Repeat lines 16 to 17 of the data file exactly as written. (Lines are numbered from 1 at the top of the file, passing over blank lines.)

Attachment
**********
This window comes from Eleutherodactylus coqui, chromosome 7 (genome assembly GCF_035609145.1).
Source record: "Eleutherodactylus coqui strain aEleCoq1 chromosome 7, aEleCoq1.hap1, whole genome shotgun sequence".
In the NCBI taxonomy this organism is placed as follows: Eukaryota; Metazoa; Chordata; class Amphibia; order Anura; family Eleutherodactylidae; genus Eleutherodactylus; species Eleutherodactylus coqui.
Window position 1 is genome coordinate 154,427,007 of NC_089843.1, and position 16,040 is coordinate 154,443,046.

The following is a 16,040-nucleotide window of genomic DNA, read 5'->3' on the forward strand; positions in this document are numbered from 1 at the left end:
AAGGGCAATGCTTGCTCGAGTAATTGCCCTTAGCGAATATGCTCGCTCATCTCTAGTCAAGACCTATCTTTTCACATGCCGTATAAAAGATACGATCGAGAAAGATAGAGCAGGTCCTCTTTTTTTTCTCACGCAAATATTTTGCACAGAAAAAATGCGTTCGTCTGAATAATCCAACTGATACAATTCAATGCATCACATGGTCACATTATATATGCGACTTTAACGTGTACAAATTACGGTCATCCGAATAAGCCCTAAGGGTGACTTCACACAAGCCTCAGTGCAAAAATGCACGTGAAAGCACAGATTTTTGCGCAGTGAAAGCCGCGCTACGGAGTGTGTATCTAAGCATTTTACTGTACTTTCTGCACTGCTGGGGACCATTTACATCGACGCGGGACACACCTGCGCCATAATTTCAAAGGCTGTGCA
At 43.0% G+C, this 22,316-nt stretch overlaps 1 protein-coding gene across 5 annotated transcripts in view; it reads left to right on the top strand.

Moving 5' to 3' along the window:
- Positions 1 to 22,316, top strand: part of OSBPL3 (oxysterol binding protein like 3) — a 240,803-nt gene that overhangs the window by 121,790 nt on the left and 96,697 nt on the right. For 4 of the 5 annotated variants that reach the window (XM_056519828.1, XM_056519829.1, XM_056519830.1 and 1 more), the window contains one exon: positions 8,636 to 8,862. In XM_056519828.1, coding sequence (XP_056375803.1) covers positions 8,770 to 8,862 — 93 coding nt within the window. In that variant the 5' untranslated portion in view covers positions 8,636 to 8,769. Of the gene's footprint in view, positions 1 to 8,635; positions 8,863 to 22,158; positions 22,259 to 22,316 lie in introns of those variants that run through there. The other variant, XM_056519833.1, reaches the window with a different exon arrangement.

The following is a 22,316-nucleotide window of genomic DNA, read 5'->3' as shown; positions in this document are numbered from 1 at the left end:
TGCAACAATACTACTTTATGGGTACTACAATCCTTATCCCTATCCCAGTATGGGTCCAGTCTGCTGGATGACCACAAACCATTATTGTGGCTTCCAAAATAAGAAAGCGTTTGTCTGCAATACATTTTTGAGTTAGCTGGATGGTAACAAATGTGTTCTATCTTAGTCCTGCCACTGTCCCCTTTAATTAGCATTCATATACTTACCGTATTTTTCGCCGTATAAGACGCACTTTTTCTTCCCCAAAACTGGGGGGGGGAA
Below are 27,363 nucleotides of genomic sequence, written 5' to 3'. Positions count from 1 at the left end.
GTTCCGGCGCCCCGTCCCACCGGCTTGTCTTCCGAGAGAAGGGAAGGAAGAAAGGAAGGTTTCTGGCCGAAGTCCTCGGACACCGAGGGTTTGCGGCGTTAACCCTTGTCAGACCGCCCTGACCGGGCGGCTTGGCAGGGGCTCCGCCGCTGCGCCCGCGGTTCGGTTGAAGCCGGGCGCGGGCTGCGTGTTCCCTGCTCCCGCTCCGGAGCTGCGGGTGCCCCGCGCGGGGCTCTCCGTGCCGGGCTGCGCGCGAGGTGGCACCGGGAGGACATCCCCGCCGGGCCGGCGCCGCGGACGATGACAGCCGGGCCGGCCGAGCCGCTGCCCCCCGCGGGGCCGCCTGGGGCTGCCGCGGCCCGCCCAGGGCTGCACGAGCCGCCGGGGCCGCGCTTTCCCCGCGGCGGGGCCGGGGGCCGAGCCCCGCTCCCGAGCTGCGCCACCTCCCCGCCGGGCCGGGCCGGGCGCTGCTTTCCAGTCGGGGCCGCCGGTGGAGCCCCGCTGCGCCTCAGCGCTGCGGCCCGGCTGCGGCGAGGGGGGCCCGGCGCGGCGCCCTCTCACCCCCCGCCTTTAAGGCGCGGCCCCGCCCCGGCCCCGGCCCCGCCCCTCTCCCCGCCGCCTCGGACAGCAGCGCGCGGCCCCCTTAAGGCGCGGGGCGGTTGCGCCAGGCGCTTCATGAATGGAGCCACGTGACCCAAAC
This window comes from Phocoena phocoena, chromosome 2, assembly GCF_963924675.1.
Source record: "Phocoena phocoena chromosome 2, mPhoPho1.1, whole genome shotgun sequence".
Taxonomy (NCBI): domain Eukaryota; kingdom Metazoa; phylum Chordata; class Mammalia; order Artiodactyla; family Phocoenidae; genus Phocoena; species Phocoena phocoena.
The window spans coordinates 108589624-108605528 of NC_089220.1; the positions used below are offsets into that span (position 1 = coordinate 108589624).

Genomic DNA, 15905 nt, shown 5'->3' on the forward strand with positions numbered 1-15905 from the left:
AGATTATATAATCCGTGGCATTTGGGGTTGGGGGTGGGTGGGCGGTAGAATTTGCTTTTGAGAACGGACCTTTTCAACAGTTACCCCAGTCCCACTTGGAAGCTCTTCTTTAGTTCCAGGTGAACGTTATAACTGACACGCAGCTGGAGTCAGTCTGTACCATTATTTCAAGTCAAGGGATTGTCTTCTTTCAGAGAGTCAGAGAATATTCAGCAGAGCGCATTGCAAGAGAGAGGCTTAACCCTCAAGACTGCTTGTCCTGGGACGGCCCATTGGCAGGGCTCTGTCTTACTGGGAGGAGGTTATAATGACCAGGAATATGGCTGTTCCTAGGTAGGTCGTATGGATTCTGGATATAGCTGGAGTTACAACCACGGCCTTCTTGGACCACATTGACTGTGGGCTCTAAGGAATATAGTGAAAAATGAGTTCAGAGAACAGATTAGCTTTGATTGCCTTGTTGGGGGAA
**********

Taxonomy (NCBI): domain Eukaryota; kingdom Metazoa; phylum Chordata; class Mammalia; order Artiodactyla; family Phocoenidae; genus Phocoena; species Phocoena phocoena.
The window spans coordinates 108589624-108605528 of NC_089220.1; the positions used below are offsets into that span (position 1 = coordinate 108589624).